1899, the glory days of empire, when Pax Britannica ruled the waves and the Germans and Americans were viewed as upstarts. For awhile, a running flash point for those conflicting interests flared up in the middle of the Pacific, in Samoa.
Apia harbor in 1889 almost became the scene of open warfare between Germany and America, with the British attempting to act as intermediaries. In March that year, a tremendous hurricane struck, wrecking US and German warships (HMS Calliope left harbor and managed to ride out the storm) but defusing the situation – at least for awhile.
Ten years later an agreement was finally reached to divide American and German spheres of influence in the islands, and the British formally renounced any claim. Happiness and comity broke out — at least among the imperial powers — and a series of celebrations were had.
For the Fourth of July, sailors from the gunboat USS Badger created the mighty mock battleship Missouri, seen here underway in Apia harbor as viewed from the mother ship. The wider view shows, in the background at left, the black-hulled British Pearl-class cruiser HMS Tauranga, and at right is the German colonial cruiser SMS Falke.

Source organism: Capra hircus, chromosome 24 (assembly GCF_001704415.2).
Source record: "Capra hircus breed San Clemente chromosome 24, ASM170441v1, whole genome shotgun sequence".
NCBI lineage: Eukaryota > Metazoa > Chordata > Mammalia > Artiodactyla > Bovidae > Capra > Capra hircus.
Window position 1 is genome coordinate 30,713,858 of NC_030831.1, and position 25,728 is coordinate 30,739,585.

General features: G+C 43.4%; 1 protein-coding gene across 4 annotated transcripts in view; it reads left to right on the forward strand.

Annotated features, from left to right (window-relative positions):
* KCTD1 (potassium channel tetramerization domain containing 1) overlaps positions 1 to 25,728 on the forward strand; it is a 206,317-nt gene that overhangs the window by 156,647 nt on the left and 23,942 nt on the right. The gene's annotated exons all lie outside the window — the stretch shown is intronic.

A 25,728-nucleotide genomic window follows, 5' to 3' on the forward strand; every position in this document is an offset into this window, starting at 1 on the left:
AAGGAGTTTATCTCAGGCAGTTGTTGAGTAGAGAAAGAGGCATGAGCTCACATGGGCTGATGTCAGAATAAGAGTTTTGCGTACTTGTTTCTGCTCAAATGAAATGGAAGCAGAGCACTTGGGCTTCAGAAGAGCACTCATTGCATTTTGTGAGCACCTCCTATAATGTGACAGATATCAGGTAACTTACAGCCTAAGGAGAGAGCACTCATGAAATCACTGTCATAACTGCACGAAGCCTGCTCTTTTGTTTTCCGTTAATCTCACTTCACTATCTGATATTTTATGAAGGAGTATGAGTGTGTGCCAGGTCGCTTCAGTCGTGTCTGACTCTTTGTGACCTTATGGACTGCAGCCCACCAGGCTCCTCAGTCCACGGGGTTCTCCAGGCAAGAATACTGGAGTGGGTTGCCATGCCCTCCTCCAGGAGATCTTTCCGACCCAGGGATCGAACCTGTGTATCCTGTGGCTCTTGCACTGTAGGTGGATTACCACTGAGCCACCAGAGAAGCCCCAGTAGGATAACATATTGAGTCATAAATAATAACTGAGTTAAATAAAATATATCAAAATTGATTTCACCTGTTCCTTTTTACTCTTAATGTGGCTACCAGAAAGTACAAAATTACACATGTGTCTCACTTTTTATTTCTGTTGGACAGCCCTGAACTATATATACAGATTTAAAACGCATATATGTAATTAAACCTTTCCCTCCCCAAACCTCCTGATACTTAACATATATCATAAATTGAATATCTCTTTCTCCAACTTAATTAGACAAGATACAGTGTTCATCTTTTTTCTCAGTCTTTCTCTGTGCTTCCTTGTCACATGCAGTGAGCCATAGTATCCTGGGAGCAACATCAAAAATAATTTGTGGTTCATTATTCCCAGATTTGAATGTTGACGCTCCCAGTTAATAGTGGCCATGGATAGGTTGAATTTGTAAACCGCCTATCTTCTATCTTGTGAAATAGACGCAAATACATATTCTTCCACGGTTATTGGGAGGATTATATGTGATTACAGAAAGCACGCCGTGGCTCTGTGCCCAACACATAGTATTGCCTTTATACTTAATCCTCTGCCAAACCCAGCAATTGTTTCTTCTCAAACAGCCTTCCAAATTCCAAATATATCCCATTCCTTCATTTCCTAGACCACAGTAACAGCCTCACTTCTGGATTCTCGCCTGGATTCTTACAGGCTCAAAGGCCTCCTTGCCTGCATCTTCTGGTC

The photo, taken from the “Programme of USS Badger, Apia, Samoa,” shows the remarkable cleverness of the US sailors in fashioning gun turrets, a flying bridge, a tall smokestack, and even a fighting top in the mast. A commodore conns the ship from the bridge while women are seated forward, Uncle Sam stands sturdily on the fantail and a sword-carrying bugler sounds his horn. It appears the ship is being rowed by stokers, using the large shovels normally employed in shoveling coal into the ship’s boilers.
Presumably USS Missouri was reconverted back into a ship’s boat soon after the festivities.
Photo is from the collection of the Naval History and Heritage Command, NH 54425.
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